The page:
Don’t you wish you could take super-crisp portraits at incredibly shallow depths of field? Not just the eyes or some other narrow point of focus, but the entire face and even the upper body? If so, then take a look at this tutorial by photographer Glyn Dewis. He shows us how to use Photoshop’s panorama option to create images with sharp detail and incredibly shallow depth of field:
The Brenizer Method
In this tutorial, Dewis takes us through the Brenizer method—a post-processing technique in which you merge a number of frames of a portrait into a single, sharp whole. The effect, when done correctly, simulates the look and feel of an image taken with a medium format camera. The larger size of the film or digital sensor (two to six times larger than 35mm) on a medium format camera creates images of much higher resolution and sharpness.
How to Fake a Medium Format Portrait
All you have to do is take your first shot of the face, lock the focus, and take a number of different shots to cover every single part of the portrait you want to be in focus (you should only focus on the first shot).
You’ll be merging these photos together like a jigsaw puzzle in post-processing.
With Photoshop and Lightroom, the post-processing is super easy, with Photoshop’s Merge to Panorama seamlessly stitching all the elements together.
Create a merged layer by going to:
Select > Select All
Edit > Copy Merged
Edit > Paste
Using the magic wand tool, click in the transparent area around your image.
Go to Select > Modify > Expand and then Edit > Fill > Content Aware. Click OK, and Photoshop should fill in the transparent areas to blend with the rest of your image. If there are any areas left that didn’t blend well, you can use the Clone Stamp tool to fix them.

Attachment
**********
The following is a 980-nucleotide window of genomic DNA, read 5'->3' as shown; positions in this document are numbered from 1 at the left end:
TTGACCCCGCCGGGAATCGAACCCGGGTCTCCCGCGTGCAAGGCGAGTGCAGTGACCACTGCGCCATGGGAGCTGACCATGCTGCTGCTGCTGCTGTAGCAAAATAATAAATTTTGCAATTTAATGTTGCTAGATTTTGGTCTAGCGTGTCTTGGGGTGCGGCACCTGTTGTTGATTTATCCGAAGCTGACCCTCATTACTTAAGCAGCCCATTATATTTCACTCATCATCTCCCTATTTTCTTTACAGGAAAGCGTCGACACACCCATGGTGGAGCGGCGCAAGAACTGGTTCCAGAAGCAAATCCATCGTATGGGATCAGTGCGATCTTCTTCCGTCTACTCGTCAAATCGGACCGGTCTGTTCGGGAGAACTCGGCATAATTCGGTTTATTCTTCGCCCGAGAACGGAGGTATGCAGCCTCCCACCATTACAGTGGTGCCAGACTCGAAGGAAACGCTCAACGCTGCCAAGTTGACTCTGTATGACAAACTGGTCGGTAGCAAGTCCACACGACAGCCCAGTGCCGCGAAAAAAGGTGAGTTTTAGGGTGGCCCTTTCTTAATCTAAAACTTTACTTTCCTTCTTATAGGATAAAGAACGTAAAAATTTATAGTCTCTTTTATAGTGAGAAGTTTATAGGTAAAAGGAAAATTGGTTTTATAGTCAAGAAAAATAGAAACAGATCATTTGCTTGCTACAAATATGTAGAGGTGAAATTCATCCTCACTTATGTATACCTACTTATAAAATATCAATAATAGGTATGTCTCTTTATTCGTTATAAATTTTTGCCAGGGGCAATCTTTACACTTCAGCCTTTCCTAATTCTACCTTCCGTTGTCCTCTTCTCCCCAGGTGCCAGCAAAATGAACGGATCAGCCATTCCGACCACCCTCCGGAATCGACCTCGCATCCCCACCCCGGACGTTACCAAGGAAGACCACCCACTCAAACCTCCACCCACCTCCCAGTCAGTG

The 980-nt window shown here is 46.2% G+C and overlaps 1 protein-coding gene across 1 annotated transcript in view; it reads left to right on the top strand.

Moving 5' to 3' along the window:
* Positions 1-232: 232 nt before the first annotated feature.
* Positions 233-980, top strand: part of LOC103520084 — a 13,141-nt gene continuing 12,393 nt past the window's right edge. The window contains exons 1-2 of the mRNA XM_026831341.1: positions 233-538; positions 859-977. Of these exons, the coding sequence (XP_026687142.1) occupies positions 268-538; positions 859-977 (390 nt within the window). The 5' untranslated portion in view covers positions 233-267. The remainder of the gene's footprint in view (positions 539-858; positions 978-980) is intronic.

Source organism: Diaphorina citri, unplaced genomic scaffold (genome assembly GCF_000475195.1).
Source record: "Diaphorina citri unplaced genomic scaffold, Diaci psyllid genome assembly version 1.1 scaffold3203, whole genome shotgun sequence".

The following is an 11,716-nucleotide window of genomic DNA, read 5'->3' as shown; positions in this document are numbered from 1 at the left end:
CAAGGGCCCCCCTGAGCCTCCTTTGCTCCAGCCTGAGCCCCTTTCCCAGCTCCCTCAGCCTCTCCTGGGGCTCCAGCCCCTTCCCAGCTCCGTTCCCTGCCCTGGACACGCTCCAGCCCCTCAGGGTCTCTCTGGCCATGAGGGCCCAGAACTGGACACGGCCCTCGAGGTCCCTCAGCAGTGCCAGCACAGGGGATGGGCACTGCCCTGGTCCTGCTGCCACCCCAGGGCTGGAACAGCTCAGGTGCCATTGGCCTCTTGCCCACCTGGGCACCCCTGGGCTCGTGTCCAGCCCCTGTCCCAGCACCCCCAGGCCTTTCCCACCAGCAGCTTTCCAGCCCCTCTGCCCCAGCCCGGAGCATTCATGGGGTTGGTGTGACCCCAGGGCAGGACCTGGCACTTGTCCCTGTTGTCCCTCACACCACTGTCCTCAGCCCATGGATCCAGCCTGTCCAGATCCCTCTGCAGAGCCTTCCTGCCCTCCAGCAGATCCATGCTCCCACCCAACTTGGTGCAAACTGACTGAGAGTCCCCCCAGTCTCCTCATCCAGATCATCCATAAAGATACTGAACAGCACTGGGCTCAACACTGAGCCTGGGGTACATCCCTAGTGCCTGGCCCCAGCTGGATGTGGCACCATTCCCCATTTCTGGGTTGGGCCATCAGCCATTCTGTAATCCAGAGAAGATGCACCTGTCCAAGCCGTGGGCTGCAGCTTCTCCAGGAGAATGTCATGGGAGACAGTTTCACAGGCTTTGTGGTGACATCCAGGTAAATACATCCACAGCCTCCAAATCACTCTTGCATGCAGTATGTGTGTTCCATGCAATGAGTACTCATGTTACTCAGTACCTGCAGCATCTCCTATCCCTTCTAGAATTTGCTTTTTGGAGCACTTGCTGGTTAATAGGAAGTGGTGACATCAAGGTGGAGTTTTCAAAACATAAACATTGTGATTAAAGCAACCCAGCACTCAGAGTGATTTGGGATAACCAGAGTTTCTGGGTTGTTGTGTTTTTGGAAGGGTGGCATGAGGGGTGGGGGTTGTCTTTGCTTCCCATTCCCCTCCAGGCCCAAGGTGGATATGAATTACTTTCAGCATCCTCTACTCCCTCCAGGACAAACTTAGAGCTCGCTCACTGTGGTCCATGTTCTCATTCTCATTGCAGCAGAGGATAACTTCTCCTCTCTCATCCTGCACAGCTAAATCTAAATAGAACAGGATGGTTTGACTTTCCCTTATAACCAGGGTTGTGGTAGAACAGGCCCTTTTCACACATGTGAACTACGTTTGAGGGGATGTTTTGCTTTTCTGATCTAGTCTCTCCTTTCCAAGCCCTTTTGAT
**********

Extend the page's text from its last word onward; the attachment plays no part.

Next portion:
Tips for the Brenizer Method
There are a few things you’ll need to keep in mind though, to have this process work successfully:
- Make sure you set the white balance (which setting you choose isn’t important as long as it’s not auto). If you leave it on auto, you’ll probably end up with a number of different white balances.
- Try the editing out on a small resolution version of the photo first to make sure it’s going to work (Dewis exports for email from Lightroom and then imports back in). The panorama processing can take quite a long time when working with large images.
- If your camera doesn’t allow you to lock focus, then change your settings to manual focus after the first shot to prevent the camera from changing the focus.
- Dewis says this in the video, but it bears repeating: make sure to check the geometric distortion correction on the panorama import dialog box. If you don’t, you’re likely to run into some perspective issues.
If everything goes well, you should have a super-crisp portrait with a medium format feel.
What’s more, this technique can be used just about anywhere on just about anything that’s motionless.
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